The War on Terror and the Privatization of Freedom
Frito-Lay Explains Why So Many Americans Are Fat
Naming the Next Hurricanes

January 19, 2006

The War on Terror
And the Privatization of Freedom

Gar Smith

Buying back your freedom: Keep your shoes on and avoid those metal wands and pat-down searches. All you need to maintain your dignity (and your First Amendment rights) is a check for $80.
On November 5, 2005, cartoonist and political satirist Gary Trudeau raised the issue of Georgia's poll tax in a Sunday edition of his comic strip, "Doonesbury." One of Trudeau's characters referred to the law as “an unconstitutional disgrace,” and went on to complain: “Georgia now requires citizens without proper ID to buy an ID card. Guess who’s affected most -- poor blacks! That’s right, forks. Mr. Jim Crow is back in the house. The Republican Georgia Legislature has covered itself in Shame!”

Meanwhile, in a controversial effort to “control the threat of illegal aliens,” Arizona has passed a law requiring residents to provide passports, birth certificates and other proof of citizenship before being allowed to vote. The immediate result was that 60% of Arizona citizens who were previously eligible to vote were disenfranchised -- they couldn’t find the required documents or had changed their names because of marriage or divorce.

At the same time, federal Transportation Security Agency (TSA) is now preparing to permit sales of a “Preferred Flyer Pass” that would allow qualified holders to speed through airport security in a matter of seconds. The new operative rule says: Buy a card for $80 and you will never again be asked to remove your shoes or hand your laptop over for inspection.

Each of these three cases highlights a new and troubling trend that is gaining traction in America. Increasingly, historic rights are being withdrawn from the political commons and redefined as special indulgences available to a select few. The USA PATRIOT Act has rendered traditional rights and freedoms "inconvenient" if not downright dangerous. In today's Fearful New World, citizens who wish to experience the freedom to vote, to travel, to assemble, to speak, are being forced to turn, not to safeguards of the Constitution, but to the vagaries of the Marketplace. In short, the Bill of Rights is being turned into a Bill of Goods.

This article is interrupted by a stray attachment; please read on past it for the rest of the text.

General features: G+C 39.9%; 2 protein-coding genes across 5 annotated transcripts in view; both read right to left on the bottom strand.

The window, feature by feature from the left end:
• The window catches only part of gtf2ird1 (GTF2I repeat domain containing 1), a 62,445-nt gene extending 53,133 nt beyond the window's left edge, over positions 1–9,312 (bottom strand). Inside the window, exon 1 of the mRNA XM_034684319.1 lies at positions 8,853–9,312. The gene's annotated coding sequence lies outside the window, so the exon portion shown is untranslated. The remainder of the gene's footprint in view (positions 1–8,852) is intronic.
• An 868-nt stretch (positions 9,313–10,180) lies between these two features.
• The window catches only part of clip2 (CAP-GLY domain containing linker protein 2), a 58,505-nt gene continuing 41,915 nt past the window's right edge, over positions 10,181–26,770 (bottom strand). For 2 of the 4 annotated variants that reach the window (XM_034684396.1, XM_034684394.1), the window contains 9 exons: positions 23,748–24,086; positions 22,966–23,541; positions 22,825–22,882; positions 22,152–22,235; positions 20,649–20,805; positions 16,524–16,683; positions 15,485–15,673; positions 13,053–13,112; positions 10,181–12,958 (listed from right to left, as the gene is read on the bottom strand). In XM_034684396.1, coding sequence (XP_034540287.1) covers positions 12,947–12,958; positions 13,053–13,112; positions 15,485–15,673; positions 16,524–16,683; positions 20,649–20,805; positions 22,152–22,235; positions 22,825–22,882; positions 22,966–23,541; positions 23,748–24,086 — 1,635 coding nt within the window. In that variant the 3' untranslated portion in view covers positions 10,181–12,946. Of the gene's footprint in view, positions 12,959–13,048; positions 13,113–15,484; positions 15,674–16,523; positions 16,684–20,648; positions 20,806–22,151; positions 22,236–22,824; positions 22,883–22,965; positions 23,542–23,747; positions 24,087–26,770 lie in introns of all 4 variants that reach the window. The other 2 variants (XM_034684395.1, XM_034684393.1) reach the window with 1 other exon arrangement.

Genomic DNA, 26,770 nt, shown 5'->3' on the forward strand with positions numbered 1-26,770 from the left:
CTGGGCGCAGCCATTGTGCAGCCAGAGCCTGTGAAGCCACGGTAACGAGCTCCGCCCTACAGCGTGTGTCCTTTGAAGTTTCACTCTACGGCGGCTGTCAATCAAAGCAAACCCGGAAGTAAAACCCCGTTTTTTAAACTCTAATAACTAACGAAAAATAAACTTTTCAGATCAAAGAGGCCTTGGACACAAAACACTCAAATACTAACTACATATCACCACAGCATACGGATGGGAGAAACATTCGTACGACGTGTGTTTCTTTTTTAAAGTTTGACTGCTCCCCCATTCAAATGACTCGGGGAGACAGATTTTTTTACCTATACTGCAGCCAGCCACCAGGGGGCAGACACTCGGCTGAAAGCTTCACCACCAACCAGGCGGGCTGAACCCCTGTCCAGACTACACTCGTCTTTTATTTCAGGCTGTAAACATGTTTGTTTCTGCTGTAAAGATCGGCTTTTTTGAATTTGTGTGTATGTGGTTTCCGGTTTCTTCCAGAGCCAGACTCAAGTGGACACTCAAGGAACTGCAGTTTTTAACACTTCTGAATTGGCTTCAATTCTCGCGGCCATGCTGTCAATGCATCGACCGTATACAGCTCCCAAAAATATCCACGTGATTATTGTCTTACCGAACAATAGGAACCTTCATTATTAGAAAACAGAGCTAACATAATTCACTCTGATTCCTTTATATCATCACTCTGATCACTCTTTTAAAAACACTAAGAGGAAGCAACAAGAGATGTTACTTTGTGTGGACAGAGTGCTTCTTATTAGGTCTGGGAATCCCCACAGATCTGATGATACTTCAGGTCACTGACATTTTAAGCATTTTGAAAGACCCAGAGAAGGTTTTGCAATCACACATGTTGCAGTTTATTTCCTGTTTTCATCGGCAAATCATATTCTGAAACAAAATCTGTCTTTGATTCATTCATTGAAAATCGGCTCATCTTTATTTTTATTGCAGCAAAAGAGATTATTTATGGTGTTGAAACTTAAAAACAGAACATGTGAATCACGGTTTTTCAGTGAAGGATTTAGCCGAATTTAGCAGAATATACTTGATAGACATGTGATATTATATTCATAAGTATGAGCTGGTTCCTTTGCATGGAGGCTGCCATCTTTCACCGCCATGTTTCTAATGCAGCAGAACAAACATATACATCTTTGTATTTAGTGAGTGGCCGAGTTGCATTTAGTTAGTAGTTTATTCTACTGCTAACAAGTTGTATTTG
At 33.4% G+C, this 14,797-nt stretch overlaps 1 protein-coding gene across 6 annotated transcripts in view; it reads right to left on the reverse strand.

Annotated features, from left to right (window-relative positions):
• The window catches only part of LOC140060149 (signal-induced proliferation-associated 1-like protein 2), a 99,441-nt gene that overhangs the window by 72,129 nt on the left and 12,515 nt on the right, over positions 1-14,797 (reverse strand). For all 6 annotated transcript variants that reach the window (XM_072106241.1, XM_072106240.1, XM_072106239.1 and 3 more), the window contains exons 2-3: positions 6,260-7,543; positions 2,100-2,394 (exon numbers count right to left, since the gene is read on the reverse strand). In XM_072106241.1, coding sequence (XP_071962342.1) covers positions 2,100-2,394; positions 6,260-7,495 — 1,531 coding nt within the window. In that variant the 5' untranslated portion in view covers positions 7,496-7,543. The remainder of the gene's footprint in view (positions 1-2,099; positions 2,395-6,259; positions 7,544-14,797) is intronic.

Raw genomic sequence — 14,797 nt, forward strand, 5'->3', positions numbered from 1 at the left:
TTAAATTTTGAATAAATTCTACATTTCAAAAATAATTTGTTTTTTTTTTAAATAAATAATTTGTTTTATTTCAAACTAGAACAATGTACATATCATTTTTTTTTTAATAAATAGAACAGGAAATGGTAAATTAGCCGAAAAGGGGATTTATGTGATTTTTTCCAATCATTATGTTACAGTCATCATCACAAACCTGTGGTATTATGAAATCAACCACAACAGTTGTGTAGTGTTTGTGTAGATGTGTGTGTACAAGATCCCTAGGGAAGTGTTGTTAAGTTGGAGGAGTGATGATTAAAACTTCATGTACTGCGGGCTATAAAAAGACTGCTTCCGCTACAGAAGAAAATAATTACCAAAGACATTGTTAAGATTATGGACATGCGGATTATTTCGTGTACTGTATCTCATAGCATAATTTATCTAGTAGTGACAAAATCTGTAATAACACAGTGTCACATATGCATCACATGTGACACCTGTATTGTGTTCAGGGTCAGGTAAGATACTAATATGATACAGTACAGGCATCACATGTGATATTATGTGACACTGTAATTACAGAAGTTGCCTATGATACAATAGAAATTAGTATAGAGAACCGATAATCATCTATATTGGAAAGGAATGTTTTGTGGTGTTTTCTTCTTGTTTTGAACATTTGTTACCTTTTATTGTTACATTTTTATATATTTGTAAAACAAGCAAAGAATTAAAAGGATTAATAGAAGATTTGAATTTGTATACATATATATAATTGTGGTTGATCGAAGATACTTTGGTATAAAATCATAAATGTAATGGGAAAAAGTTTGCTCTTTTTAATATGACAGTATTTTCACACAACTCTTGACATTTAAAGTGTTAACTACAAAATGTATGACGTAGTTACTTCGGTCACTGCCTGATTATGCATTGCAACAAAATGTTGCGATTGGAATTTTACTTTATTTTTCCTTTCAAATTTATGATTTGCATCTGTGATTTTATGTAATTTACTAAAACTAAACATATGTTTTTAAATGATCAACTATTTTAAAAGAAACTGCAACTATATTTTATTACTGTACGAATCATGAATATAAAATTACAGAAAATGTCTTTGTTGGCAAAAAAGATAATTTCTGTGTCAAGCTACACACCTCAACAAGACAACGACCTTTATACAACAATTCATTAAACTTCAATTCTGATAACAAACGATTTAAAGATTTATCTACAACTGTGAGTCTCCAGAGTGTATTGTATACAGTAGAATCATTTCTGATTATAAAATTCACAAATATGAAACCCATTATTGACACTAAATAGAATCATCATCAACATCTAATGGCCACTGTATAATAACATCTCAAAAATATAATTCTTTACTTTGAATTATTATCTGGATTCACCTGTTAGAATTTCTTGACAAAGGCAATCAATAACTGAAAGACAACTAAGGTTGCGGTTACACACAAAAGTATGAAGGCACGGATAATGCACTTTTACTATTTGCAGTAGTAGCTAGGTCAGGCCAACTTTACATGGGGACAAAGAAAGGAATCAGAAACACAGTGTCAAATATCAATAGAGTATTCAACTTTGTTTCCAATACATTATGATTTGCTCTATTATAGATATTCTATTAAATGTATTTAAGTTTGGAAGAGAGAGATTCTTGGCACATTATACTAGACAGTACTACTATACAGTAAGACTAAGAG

A poll tax in Florida and a voter-documentation program in Arizona are disturbing developments but, at least, they are local. The No-Fly Lists and the Fly-Fast Cards, however, are federal programs that will affect the lives of millions. More importantly, these new practices are redefining what it means to live in "the Land of the Free."

What we are witnessing is nothing less than the privatization of freedom.

Come Fly with Me -- Avoiding the 'No-fly List'
Washington's Secure Flight program, the successor to CAPPS, aims to identify as many as 80,000 "suspect" individuals. Up to 40,000 names are listed on the Transportation Security Agency's No Fly List and another 40,000 or so names appear on the Selectee List. (Selectees are permitted to fly, but only after an extensive search of their persons and possessions.)

It is difficult to justify such an extensive list of names since the total population of anti-US terrorist suspects is not believed to number about [3,000]. If there are only a few thousand terrorists that we need to worry about, who are the other 60-70,000 whose names have been placed on the Terrorist Screening Database?

"The truth is, nobody knows," says Bruce Schneier, a former member of the government's Secure Flight Working Group on Privacy and Security. Schneier has written a book entitled Beyond Fear: Thinking Sensibly About Security in an Uncertain World, and he does not mask his criticism of the TSA's security plan. "The program has been a complete failure, resulting in exactly zero terrorists caught."

Schneier faults these programs because they are "based on the dangerous myth that terrorists match a particular profile and that we can somehow pick terrorists out of a crowd if we only can identify everyone. That's simple not true."

When Schneier and his team took a good look at the Transportation Security Agency's (TSA's) programs, they found "a complete mess: poorly defined goals, incoherent design criteria, no clear system architecture, inadequate testing." In an article for Wired magazine, Schneier complains that these findings were recently removed from the TSA Web site (the agency says it has "refreshed" the site). In its place, the agency has posted an "executive summary" that Schneier says, "contains none of the report's findings."